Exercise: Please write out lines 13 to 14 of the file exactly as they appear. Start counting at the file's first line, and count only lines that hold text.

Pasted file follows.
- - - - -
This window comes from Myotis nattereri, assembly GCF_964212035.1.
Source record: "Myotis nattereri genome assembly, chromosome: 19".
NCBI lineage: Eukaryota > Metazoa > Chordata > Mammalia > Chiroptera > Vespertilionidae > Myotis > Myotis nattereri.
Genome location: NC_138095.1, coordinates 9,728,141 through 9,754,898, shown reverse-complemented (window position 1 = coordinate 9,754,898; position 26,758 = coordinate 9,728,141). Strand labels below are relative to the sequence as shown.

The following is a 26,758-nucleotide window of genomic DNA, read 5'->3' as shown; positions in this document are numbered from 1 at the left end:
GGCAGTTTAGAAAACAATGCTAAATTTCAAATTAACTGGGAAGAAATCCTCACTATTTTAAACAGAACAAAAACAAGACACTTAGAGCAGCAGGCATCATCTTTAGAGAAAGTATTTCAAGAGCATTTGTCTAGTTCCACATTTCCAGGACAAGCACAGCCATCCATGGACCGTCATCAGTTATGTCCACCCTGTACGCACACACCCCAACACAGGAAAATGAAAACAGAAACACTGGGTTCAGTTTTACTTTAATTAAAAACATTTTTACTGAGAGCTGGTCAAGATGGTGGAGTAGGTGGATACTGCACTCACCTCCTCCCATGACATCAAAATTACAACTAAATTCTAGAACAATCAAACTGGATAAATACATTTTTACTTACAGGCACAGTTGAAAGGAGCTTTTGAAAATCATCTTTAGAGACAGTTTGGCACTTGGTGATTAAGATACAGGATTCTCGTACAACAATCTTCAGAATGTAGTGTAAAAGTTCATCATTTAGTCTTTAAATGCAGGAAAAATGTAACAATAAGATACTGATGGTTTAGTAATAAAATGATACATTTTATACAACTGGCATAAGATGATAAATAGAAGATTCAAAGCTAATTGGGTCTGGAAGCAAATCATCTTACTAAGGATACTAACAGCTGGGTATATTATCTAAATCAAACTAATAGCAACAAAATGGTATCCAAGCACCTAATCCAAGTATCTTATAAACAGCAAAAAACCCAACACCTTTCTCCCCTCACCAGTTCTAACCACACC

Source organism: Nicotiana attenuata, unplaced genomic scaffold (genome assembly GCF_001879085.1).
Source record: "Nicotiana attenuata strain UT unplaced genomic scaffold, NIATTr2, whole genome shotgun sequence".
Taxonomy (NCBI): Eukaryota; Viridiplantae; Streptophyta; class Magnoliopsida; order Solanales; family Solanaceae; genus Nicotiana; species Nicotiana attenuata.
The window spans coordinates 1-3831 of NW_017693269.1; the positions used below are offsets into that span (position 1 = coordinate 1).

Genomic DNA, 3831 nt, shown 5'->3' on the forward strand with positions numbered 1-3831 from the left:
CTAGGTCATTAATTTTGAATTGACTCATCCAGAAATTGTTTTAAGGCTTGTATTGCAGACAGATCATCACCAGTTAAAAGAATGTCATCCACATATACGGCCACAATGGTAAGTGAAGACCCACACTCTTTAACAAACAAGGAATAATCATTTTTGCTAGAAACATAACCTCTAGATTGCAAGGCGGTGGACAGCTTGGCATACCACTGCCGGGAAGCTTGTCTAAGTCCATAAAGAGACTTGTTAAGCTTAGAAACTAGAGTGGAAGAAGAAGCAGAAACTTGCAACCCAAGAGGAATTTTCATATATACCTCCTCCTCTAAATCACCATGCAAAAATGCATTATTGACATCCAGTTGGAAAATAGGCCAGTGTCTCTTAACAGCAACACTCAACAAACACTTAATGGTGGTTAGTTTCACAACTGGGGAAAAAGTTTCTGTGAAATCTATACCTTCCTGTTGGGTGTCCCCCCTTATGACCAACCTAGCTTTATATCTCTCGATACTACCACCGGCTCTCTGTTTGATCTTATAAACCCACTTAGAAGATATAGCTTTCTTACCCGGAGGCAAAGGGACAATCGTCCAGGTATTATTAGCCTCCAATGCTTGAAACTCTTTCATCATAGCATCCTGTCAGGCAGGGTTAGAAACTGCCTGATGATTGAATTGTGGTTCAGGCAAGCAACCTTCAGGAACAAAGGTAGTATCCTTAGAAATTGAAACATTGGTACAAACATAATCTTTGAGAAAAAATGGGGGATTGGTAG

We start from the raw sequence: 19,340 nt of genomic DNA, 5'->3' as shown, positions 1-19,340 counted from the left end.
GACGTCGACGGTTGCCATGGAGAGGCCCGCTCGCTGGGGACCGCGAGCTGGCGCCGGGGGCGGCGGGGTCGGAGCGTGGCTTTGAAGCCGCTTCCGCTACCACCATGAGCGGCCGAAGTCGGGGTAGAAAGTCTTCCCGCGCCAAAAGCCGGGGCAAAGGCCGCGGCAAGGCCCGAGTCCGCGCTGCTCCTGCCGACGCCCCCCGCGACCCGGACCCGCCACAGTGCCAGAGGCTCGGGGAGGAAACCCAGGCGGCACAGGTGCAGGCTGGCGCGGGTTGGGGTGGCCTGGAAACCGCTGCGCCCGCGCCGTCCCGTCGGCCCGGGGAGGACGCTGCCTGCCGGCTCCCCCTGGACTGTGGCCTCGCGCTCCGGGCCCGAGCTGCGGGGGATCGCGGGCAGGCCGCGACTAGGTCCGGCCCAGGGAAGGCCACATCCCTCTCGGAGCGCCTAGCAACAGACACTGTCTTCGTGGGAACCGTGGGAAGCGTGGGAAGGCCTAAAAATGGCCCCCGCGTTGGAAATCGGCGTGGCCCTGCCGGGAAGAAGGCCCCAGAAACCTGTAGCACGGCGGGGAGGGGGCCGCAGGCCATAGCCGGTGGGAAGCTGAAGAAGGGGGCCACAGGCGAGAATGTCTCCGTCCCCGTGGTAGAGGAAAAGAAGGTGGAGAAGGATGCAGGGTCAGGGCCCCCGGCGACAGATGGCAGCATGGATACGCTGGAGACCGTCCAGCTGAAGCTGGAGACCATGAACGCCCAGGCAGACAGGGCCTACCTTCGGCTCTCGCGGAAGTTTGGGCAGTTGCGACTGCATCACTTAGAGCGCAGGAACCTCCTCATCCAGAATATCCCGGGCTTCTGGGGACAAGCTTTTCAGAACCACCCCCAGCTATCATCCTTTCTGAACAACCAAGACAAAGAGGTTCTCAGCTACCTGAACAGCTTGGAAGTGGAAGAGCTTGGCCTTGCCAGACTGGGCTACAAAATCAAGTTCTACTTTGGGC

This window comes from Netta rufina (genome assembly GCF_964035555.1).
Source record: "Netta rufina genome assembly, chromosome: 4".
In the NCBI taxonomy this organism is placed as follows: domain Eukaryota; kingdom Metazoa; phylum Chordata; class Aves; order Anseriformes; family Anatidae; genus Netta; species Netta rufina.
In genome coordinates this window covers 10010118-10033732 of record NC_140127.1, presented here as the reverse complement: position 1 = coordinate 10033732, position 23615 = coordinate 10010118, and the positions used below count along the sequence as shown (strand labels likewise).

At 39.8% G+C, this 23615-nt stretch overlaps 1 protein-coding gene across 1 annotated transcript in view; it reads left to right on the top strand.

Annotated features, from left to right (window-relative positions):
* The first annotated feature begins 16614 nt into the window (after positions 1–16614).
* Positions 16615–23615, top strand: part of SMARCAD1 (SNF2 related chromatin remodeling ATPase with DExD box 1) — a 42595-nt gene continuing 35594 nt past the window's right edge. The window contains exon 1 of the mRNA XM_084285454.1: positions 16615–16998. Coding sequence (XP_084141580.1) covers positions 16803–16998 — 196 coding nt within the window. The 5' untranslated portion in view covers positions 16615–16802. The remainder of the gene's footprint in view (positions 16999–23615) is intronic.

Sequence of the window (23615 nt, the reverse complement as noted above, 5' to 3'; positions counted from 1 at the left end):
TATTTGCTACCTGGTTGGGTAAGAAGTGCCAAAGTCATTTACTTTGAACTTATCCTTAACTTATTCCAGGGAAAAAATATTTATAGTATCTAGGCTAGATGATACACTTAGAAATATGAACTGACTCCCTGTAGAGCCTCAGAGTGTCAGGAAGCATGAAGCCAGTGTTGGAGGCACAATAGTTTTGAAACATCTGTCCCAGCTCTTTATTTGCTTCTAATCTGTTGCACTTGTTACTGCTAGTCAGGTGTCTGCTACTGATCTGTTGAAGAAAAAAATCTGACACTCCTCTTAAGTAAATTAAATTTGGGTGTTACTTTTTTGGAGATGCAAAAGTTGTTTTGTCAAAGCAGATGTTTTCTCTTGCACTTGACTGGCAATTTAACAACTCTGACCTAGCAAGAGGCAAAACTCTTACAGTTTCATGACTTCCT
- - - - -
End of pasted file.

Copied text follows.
We start from the raw sequence: 19,340 nt of genomic DNA, 5'->3' as shown, positions 1-19,340 counted from the left end.
GACGTCGACGGTTGCCATGGAGAGGCCCGCTCGCTGGGGACCGCGAGCTGGCGCCGGGGGCGGCGGGGTCGGAGCGTGGCTTTGAAGCCGCTTCCGCTACCACCATGAGCGGCCGAAGTCGGGGTAGAAAGTCTTCCCGCGCCAAAAGCCGGGGCAAAGGCCGCGGCAAGGCCCGAGTCCGCGCTGCTCCTGCCGACGCCCCCCGCGACCCGGACCCGCCACAGTGCCAGAGGCTCGGGGAGGAAACCCAGGCGGCACAGGTGCAGGCTGGCGCGGGTTGGGGTGGCCTGGAAACCGCTGCGCCCGCGCCGTCCCGTCGGCCCGGGGAGGACGCTGCCTGCCGGCTCCCCCTGGACTGTGGCCTCGCGCTCCGGGCCCGAGCTGCGGGGGATCGCGGGCAGGCCGCGACTAGGTCCGGCCCAGGGAAGGCCACATCCCTCTCGGAGCGCCTAGCAACAGACACTGTCTTCGTGGGAACCGTGGGAAGCGTGGGAAGGCCTAAAAATGGCCCCCGCGTTGGAAATCGGCGTGGCCCTGCCGGGAAGAAGGCCCCAGAAACCTGTAGCACGGCGGGGAGGGGGCCGCAGGCCATAGCCGGTGGGAAGCTGAAGAAGGGGGCCACAGGCGAGAATGTCTCCGTCCCCGTGGTAGAGGAAAAGAAGGTGGAGAAGGATGCAGGGTCAGGGCCCCCGGCGACAGATGGCAGCATGGATACGCTGGAGACCGTCCAGCTGAAGCTGGAGACCATGAACGCCCAGGCAGACAGGGCCTACCTTCGGCTCTCGCGGAAGTTTGGGCAGTTGCGACTGCATCACTTAGAGCGCAGGAACCTCCTCATCCAGAATATCCCGGGCTTCTGGGGACAAGCTTTTCAGAACCACCCCCAGCTATCATCCTTTCTGAACAACCAAGACAAAGAGGTTCTCAGCTACCTGAACAGCTTGGAAGTGGAAGAGCTTGGCCTTGCCAGACTGGGCTACAAAATCAAGTTCTACTTTGGGC